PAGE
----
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Release Date
October 12, 2021
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The story of a boy and his imaginary friend—told by the imaginary friend

Zach should’ve outgrown his imaginary friend by now. He knows this. He’s 11, long past the days when kids are supposed to go on epic make-believe adventures with their invisible friends. But after the death of his father five years ago, all Zach wanted was an escape from the real world. So his imaginary friend, Shovel, hasn’t faded away like the other kids’ have. Their imaginary friendship grew stronger. But now Zach’s in middle school, and things are getting awkward. His best friend ditched him for a cooler crowd. His classmates tease him in the hallways. He still misses his dad. Reality is the worst. Which is why Zach makes regular visits to a fantasy world with Shovel. But is Zach’s overactive imagination helping him deal with loss or just pushing people away? Poignant, humorous, and breathtaking, Imaginary is an inventive story of friendship, loss, and growing up . . . as only an imaginary friend could tell it.

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Beautiful Story About Grief, Loss, and Growing Up
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Growing up is hard, but losing someone you love is even harder. It's been five years since Zach lost his father, and now at 11, entering middle school, Zach has to let go of his imaginary friend too. IMAGINARY by Lee Bacon is a powerful story about grief and coming of age that is sure to strike a chord with young readers. It is unique in that is told from the imaginary friend's perspective. You see, all imaginary friends come with an expiration date, and this one has lived long past his as a coping mechanism for Zach. He knows it, and he somehow has to help his friend one last time in letting him go.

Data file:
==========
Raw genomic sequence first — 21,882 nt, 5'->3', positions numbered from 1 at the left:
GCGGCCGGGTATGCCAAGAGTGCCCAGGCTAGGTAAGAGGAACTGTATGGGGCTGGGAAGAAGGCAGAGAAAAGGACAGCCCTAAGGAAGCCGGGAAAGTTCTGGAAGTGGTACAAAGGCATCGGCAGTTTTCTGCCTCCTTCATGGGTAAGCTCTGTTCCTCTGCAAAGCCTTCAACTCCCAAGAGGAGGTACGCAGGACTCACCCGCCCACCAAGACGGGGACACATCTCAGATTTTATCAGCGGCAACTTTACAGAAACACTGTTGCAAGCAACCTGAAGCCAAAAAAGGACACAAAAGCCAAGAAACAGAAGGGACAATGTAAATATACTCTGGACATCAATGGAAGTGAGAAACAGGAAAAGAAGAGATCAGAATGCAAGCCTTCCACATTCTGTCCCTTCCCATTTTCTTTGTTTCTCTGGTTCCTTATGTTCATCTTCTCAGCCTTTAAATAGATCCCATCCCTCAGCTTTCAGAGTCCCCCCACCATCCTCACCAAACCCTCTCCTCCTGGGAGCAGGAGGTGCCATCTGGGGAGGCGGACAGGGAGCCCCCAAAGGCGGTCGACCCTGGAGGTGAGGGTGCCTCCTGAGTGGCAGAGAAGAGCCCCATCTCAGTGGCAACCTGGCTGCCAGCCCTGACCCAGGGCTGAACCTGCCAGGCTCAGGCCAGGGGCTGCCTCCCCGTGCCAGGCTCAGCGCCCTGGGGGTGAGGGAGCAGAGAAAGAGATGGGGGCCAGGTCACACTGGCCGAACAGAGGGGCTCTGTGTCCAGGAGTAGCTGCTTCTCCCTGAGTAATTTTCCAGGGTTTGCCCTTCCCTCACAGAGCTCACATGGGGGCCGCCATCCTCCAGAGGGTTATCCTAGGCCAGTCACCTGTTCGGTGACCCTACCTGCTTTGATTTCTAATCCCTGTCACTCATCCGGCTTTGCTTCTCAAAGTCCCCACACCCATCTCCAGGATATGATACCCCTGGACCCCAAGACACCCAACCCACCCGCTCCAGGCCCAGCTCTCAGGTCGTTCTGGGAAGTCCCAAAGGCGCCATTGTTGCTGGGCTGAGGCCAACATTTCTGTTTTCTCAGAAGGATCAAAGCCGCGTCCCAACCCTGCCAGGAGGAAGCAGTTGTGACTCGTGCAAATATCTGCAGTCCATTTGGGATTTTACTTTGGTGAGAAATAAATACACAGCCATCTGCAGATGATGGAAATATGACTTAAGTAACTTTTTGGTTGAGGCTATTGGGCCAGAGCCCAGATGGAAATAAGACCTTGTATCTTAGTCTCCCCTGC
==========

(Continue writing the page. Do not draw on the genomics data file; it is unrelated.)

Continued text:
This book was as funny as it was heartfelt. I laughed frequently and shed quite a few tears. Zach is a sweet kid who delved deep into his imagination to deal with the grief of losing his father at such a young age. Shovel is a wonderful playmate for Zach. The story is so much fun coming from his perspective. Most imaginary friends are left behind when kids start school, so it is easy to see why Shovel doesn't understand what is going on with Zach. Why is he upset? Why doesn't he want to play? Why does he ignore me? But at the same time, Shovel also understands that it is time for Zach to grow up, like all children do.

The author handles Zach's grief with care. I love how it is shown through Shovel, adding levity to an otherwise emotionally heavy topic. This book would be a great way to start a dialogue with children who are dealing with grief, either they themselves or if they are experiencing loss through a friend. It makes for a safe jumping off point to discuss the hard topics.

Overall, I highly recommend this one. IMAGINARY is a beautiful story about growing up and all the hardships that brings.

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